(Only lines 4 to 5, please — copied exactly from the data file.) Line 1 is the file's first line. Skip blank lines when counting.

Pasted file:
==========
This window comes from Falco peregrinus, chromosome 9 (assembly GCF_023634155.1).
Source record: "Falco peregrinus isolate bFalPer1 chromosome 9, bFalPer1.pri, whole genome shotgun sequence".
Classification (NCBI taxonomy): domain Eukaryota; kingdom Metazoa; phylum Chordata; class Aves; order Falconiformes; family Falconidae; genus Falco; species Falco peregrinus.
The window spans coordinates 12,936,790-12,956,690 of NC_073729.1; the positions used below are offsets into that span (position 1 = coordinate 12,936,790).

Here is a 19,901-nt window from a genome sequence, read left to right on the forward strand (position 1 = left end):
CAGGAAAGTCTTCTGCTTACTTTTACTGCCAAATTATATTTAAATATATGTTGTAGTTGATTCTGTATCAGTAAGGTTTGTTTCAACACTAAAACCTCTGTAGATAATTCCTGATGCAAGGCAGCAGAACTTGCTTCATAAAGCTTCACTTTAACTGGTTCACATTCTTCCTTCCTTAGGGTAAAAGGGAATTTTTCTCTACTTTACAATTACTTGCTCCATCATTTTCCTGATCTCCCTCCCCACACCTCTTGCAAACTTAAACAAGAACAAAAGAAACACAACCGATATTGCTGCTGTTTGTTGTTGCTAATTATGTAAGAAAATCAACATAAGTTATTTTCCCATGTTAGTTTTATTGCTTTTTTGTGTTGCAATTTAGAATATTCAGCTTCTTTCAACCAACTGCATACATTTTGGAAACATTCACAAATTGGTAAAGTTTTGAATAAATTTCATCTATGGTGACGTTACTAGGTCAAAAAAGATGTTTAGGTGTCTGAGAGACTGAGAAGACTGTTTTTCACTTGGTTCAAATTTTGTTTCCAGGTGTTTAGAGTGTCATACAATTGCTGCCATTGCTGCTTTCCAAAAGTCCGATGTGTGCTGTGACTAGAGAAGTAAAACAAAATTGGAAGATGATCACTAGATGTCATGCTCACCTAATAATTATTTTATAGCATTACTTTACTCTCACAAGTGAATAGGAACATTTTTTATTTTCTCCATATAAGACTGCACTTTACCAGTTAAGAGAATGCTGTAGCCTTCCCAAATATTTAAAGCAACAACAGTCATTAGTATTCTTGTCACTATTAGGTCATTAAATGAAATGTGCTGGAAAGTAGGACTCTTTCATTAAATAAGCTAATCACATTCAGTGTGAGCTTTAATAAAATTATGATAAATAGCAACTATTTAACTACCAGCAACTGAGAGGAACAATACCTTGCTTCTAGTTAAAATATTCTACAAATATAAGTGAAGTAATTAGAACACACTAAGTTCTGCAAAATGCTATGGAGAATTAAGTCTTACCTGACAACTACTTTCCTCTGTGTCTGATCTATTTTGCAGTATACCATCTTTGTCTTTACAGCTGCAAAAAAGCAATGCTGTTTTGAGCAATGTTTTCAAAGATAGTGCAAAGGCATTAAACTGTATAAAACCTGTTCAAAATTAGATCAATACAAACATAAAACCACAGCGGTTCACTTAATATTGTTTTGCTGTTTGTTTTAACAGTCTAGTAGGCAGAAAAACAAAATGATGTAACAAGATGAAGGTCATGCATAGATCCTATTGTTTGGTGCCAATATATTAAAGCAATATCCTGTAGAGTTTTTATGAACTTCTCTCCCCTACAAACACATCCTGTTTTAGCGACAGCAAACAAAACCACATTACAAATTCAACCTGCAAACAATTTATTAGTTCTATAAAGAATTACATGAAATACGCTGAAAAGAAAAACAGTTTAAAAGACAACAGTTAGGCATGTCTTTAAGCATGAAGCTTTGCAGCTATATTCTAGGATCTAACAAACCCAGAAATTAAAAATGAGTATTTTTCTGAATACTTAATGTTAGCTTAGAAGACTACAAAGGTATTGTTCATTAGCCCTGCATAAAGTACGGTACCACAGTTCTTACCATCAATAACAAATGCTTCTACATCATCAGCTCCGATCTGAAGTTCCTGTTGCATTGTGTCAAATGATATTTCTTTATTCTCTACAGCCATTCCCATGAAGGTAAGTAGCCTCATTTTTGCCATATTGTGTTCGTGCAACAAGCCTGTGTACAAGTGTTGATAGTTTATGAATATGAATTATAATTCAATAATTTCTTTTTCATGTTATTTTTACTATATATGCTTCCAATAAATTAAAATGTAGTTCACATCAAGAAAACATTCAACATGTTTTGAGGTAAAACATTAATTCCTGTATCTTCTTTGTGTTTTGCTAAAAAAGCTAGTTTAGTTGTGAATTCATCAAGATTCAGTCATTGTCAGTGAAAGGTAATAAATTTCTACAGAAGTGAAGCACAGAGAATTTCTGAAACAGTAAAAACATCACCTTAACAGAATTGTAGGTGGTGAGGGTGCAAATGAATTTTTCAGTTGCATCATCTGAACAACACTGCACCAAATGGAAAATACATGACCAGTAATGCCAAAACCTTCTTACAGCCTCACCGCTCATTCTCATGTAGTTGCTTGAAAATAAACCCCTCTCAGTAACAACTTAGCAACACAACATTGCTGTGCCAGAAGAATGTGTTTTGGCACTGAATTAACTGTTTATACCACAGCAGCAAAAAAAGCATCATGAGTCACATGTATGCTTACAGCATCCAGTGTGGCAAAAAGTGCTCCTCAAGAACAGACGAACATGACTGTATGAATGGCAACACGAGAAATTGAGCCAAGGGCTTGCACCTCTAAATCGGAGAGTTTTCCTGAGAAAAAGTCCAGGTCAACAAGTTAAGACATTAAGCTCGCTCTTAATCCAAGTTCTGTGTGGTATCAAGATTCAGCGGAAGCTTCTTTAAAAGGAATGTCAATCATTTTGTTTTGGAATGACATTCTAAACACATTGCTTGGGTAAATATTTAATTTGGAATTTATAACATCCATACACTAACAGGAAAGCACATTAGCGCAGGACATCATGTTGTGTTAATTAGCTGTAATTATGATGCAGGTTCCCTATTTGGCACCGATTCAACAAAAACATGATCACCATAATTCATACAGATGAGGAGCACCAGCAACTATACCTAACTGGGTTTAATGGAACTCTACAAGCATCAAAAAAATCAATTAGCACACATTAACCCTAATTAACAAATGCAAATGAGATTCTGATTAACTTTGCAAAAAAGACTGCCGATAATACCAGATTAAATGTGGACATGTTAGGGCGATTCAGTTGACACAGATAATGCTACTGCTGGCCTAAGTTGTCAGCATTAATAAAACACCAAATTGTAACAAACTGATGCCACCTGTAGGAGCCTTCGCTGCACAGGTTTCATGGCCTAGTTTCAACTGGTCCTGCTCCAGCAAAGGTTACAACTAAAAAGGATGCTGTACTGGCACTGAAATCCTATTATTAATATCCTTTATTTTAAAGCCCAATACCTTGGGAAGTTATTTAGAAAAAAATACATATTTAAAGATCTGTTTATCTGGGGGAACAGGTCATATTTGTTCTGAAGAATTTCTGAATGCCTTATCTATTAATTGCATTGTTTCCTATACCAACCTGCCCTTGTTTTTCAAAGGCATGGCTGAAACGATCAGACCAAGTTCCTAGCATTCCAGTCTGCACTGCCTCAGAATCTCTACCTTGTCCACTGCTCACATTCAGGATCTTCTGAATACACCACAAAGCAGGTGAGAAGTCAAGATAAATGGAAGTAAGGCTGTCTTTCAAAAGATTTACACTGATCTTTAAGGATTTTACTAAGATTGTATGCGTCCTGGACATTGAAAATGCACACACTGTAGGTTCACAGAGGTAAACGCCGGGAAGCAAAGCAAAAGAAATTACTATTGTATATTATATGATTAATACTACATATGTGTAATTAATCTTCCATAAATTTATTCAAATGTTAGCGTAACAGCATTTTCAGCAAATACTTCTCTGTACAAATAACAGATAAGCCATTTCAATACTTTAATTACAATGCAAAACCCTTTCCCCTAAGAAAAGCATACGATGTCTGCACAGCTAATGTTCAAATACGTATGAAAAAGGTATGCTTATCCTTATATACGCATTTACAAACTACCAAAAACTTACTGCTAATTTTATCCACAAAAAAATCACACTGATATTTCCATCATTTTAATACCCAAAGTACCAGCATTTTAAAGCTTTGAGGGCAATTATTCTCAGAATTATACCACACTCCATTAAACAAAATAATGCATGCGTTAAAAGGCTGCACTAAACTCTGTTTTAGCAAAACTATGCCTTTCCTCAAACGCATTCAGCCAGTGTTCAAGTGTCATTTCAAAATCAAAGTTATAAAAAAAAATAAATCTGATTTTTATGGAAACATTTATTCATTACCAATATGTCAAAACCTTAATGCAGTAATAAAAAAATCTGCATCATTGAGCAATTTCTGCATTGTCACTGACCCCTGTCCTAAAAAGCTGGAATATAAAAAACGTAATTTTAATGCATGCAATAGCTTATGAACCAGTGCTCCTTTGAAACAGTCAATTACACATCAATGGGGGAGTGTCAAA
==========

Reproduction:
The window spans coordinates 12,936,790-12,956,690 of NC_073729.1; the positions used below are offsets into that span (position 1 = coordinate 12,936,790).

Here is a 19,901-nt window from a genome sequence, read left to right on the forward strand (position 1 = left end):